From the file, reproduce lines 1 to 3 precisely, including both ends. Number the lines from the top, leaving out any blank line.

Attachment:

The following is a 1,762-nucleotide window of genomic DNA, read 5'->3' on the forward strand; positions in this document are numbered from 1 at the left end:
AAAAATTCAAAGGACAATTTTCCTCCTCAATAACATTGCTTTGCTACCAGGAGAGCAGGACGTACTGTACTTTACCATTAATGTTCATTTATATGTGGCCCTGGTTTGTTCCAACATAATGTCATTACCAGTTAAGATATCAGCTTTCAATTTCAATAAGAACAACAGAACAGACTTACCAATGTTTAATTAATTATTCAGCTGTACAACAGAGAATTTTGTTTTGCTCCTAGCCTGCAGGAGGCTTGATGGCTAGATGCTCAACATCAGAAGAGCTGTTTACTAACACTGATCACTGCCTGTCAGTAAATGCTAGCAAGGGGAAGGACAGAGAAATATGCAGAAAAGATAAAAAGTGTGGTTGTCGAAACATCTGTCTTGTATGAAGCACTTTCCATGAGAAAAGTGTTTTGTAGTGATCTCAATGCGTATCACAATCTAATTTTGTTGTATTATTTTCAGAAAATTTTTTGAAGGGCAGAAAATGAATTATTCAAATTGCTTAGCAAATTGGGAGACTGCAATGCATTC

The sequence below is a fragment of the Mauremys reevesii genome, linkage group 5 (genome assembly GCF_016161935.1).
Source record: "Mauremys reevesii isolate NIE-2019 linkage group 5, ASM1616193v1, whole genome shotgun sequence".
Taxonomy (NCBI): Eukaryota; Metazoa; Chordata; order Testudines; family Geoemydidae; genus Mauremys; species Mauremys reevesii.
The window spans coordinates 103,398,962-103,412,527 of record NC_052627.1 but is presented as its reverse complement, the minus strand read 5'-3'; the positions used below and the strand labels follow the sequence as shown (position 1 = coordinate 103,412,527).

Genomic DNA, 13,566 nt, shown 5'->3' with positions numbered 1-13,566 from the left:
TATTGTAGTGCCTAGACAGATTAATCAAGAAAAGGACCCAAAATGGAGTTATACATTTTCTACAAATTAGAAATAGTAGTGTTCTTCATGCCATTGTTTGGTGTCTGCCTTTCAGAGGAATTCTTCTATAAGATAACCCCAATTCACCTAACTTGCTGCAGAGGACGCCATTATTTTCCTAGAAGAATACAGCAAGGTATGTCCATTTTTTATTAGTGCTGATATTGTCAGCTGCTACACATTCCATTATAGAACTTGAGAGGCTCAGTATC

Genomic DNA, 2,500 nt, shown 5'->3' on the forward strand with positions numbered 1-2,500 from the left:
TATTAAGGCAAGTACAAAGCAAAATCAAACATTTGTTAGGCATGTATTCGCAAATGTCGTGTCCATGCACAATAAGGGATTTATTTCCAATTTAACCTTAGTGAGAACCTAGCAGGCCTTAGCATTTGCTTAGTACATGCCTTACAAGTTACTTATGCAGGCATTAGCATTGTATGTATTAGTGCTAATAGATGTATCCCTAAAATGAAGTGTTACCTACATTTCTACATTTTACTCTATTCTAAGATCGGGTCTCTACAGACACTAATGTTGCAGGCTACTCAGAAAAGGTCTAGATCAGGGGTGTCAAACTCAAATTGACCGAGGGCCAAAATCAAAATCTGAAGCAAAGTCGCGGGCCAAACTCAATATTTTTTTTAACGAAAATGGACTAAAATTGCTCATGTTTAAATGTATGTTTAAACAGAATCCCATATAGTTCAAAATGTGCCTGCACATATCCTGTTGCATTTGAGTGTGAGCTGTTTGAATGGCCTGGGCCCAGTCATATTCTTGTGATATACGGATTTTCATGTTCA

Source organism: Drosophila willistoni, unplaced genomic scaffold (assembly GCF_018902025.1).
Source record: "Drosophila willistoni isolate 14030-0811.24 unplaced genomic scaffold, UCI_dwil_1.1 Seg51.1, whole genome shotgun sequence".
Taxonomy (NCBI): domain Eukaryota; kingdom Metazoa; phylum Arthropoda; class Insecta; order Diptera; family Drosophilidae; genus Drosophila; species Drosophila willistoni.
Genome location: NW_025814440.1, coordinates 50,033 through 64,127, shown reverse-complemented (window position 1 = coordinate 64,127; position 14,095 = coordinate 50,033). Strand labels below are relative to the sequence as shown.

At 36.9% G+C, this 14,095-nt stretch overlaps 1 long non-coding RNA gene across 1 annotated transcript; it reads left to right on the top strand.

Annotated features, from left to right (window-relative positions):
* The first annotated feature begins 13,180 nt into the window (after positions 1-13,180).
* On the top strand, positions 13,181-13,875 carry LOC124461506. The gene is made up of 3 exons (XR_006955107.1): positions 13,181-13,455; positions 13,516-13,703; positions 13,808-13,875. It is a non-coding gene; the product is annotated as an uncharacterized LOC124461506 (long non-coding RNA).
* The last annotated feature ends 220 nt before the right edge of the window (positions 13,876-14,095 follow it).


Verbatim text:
The following is a 1,762-nucleotide window of genomic DNA, read 5'->3' on the forward strand; positions in this document are numbered from 1 at the left end:
AAAAATTCAAAGGACAATTTTCCTCCTCAATAACATTGCTTTGCTACCAGGAGAGCAGGACGTACTGTACTTTACCATTAATGTTCATTTATATGTGGCCCTGGTTTGTTCCAACATAATGTCATTACCAGTTAAGATATCAGCTTTCAATTTCAATAAGAACAACAGAACAGACTTACCAATGTTTAATTAATTATTCAGCTGTACAACAGAGAATTTTGTTTTGCTCCTAGCCTGCAGGAGGCTTGATGGCTAGATGCTCAACATCAGAAGAGCTGTTTACTAACACTGATCACTGCCTGTCAGTAAATGCTAGCAAGGGGAAGGACAGAGAAATATGCAGAAAAGATAAAAAGTGTGGTTGTCGAAACATCTGTCTTGTATGAAGCACTTTCCATGAGAAAAGTGTTTTGTAGTGATCTCAATGCGTATCACAATCTAATTTTGTTGTATTATTTTCAGAAAATTTTTTGAAGGGCAGAAAATGAATTATTCAAATTGCTTAGCAAATTGGGAGACTGCAATGCATTC

The sequence below is a fragment of the Mauremys reevesii genome, linkage group 5 (genome assembly GCF_016161935.1).